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R-9 Board approves new salary schedule

By Sheryl Stanley


In the wake of the June 2 Municipal Election which saw the successful passage of two ballot issues for the Harrisonville School District, the R-9 Board of Education met June 16 at the district central office for a work session and a special reorganization meeting.

Harrisonville voters approved both a 50-cent increase to the district’s operating levy and a $22.7 million bond issue which will enable a debt service levy rollback of 10 cents. The total levy for the district is now $5.4772 per $100 assessed valuation and will be reflected in the tax bills that will go out in December.


The board also reviewed and approved new salary schedules for the 2020-21 school year as was promised if the tax levy increase was approved.

Under the new plan, teachers will receive a $2,500 increase to their base salary and an additional $500 for each step of service and rank. All other staff will see a $3,000 annual increase.


Substitute teacher pay will also go up from $86 to $100 per day.


Superintendent Paul Mensching said the new schedules will take effect July 1, although revenue from the increased levy will not be received until January. Until then, the district will use federal funding and budget reserves to cover any short fall.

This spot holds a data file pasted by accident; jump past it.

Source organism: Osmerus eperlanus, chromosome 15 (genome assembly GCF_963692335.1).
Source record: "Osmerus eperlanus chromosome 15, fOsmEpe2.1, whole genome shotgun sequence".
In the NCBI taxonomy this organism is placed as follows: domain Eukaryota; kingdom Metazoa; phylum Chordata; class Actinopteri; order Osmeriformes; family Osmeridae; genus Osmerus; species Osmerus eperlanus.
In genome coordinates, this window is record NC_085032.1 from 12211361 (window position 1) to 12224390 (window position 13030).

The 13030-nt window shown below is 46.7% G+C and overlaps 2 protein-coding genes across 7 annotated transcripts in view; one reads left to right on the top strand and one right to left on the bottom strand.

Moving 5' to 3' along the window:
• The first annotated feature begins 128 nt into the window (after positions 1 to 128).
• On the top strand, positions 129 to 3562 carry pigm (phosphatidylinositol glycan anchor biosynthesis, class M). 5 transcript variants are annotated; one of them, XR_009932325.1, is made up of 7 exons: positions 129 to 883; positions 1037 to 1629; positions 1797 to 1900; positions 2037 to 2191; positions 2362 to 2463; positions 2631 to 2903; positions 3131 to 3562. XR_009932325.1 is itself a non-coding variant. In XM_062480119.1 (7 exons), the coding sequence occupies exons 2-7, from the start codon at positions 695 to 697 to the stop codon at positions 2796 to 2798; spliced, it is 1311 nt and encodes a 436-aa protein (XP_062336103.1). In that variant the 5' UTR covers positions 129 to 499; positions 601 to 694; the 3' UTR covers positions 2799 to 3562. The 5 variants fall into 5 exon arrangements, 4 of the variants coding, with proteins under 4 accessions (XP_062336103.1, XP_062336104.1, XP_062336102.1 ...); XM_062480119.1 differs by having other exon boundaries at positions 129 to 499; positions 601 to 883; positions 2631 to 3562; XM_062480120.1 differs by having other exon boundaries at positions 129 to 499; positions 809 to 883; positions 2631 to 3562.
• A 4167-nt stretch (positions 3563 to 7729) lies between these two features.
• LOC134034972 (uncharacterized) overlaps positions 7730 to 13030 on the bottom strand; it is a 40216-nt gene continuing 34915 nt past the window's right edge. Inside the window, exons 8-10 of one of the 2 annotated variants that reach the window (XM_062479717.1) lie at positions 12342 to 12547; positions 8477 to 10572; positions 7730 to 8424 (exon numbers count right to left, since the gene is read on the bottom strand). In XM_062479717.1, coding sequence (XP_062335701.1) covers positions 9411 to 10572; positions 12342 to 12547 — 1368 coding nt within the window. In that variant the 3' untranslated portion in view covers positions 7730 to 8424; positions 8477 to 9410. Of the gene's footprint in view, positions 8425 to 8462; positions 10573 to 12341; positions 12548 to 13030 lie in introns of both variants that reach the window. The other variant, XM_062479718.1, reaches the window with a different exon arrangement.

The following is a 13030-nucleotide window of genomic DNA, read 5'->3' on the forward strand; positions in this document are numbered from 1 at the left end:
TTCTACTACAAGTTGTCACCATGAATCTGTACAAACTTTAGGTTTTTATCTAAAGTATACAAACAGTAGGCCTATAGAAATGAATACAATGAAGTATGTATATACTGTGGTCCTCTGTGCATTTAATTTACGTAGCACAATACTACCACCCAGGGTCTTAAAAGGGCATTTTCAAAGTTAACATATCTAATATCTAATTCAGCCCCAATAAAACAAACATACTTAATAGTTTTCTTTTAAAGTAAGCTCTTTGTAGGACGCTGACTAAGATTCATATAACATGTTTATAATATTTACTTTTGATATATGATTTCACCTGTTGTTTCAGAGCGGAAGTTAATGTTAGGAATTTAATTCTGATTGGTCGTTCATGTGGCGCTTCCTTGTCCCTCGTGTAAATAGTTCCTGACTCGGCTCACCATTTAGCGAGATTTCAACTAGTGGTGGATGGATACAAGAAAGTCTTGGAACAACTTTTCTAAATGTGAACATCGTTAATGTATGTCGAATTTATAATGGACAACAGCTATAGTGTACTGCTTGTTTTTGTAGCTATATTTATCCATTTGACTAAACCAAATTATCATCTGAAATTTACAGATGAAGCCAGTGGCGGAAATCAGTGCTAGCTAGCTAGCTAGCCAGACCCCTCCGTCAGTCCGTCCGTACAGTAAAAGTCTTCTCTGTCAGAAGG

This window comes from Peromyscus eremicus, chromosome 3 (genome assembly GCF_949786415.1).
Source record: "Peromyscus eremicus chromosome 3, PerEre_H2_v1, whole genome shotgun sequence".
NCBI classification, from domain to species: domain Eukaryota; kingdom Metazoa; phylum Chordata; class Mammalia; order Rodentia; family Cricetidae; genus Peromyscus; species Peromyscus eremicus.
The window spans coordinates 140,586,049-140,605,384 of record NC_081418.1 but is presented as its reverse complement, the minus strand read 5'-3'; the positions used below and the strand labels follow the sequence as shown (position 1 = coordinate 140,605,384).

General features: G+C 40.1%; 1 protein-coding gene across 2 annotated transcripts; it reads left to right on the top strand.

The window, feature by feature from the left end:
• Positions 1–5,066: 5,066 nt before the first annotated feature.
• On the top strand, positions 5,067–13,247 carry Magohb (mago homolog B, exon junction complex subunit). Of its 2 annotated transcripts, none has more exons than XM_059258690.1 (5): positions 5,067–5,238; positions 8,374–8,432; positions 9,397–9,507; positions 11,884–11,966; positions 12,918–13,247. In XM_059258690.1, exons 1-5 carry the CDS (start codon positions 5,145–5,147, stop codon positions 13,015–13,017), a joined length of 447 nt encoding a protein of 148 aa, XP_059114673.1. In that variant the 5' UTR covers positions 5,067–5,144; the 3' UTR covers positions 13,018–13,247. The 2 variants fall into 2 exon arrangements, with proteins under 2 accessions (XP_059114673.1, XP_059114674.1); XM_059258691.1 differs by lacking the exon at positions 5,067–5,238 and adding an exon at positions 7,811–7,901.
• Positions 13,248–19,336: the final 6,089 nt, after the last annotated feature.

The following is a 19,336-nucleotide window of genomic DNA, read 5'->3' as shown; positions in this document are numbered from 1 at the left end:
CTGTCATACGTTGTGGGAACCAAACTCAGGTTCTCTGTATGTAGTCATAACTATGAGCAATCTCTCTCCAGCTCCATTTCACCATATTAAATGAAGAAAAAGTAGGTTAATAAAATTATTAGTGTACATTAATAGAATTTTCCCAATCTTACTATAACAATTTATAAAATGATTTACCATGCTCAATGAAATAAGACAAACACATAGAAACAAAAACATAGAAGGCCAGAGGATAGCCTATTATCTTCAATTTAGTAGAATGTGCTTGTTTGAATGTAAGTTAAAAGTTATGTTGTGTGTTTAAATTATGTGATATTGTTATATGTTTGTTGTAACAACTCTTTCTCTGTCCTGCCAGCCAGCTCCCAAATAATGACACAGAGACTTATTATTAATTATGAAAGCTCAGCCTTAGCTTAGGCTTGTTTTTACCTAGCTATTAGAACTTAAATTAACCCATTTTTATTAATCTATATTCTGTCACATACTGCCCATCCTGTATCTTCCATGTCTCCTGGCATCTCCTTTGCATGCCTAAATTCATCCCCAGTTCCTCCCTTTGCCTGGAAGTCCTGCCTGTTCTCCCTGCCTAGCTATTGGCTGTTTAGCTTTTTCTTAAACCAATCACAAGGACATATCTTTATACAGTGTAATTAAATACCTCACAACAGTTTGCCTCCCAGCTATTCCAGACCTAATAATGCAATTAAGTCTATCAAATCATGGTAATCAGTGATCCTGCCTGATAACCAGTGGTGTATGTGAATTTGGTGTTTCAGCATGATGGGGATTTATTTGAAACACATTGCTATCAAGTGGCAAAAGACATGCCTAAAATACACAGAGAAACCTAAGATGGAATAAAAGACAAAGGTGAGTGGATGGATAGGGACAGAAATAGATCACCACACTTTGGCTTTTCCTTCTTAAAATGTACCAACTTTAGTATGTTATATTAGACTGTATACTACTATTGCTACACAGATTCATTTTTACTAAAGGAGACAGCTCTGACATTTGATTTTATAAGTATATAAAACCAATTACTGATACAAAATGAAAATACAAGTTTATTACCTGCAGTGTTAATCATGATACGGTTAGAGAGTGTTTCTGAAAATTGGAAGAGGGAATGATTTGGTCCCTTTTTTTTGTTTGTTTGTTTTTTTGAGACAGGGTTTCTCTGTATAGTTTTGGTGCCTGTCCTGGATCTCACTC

After the board certified the election results, Cameron Chenoweth, Nancy Shelton and Bing Schimmelpfenning were sworn in to serve three-year terms. This will be Chenoweth’s first term on the board while Shelton and Schimmelpfenning were re-elected.

Tina Graef and Doug Meyer were reelected as president and vice president of the board, respectively.


In a budget work session prior to the meeting, the board heard presentations from Justin Durham and John Brown, representing the architectural firm Hollis+Miller, Kansas City, and reviewed a list of 79 proposed facility upgrades.


Traditionally, a general contractor is hired to oversee a construction project and all the sub-contractors needed to complete the plans. The board, however, voted to use a construction manager-at-risk, who, by state law, can take an even greater role in completing the bond projects, providing preconstruction services and early pricing, better bonding, flexible scheduling and fast-track delivery on specific projects and less financial risk to the district.


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